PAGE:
ISM highlights 6 KPIs to watch after Hurricane Harvey
- The repercussions of Hurricane Harvey and Hurricane Irma will be felt long after landfall. Some effects, such as gas prices or trucking capacity, are easily visible. Many of the business impacts are hidden behind emergency operating costs.
- For this reason, the Institute for Supply Management released a special Report on Business last week, surveying its members over the one-week period surrounding Hurricane Harvey's landfall to assess the storm's impact on six key business metrics, and how these could be affected by supply shortages.
- The report measures the state of prices, supplier deliveries, production, new orders and inventories of input materials, as well as employment. Predictably, prices and supplier deliveries are expected to be most affected by the storm, while overall employment is least affected.
"The results of our ISM Report On Business Survey indicate ongoing challenges for US companies with pricing, supplier deliveries, and certain commodities because of the storm," said Thomas W. Derry, CEO of the Institute for Supply Management in the report. "We are encouraged, however, by data indicating that the effect on production, new orders, and employment will be relatively minimal."
The products in short supply for this special report predictably coincide with Texas' top exports, with respondents indicating they expect "fuel and petrochemical feed stocks and derivatives could be in short supply three months out." Products in short supply may also include plastic resins, chemicals, electronic components, raw chemicals, building materials and polypropylene. Such widespread commodity shortages led respondents in 27 of the 36 industries to report expected shortages.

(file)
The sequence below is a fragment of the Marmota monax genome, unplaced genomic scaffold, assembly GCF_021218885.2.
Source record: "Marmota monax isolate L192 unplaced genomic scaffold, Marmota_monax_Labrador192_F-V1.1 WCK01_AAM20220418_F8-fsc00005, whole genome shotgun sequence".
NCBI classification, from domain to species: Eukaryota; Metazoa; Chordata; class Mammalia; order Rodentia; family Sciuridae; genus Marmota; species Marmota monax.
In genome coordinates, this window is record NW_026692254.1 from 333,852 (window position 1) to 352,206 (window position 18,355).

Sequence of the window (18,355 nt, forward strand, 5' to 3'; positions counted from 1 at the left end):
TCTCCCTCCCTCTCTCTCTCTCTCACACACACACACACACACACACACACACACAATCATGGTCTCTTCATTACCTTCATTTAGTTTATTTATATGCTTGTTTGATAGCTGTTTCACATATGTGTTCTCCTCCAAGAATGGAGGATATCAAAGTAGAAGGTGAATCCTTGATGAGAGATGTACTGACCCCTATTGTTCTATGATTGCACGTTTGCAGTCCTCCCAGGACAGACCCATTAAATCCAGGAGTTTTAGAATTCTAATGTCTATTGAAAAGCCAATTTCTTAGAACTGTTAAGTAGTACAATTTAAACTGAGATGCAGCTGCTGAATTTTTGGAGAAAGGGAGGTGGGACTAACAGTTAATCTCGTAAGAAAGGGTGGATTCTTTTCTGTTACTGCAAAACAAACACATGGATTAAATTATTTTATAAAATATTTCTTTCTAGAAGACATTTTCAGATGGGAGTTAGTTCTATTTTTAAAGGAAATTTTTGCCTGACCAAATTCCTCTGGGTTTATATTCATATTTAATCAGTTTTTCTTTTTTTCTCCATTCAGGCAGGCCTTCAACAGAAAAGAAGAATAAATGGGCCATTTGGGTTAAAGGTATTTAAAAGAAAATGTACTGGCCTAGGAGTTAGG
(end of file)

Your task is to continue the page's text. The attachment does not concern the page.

The dual landfalls of Hurricane Harvey and Hurricane Irma in a relatively short time period are expected to test the U.S. economy's resilience, affecting far more indicators over the course of the next month.
In addition to supply shortages due to temporarily shuttered production, physical destruction or power outages, the disaster zones are creating a greater demand for basic products than is typical. As the nation sends relief to attempt to meet this demand, freight capacity will also be tested. Already, Freightwaves reports Hurricane Irma left the U.S. Southeast region operating at just 30% capacity, for example.
The ISM report reveals respondents expect the effects of the storms will last far longer than the week after landfall, stretching capacity over the next three to six months. As a result, it's an all-hands-on-deck situation for supply chain managers as logistics, operations and procurement processes are disrupted.
- Institute for Supply Management Supplemental ISM Report On Business® Hurricane Harvey Report
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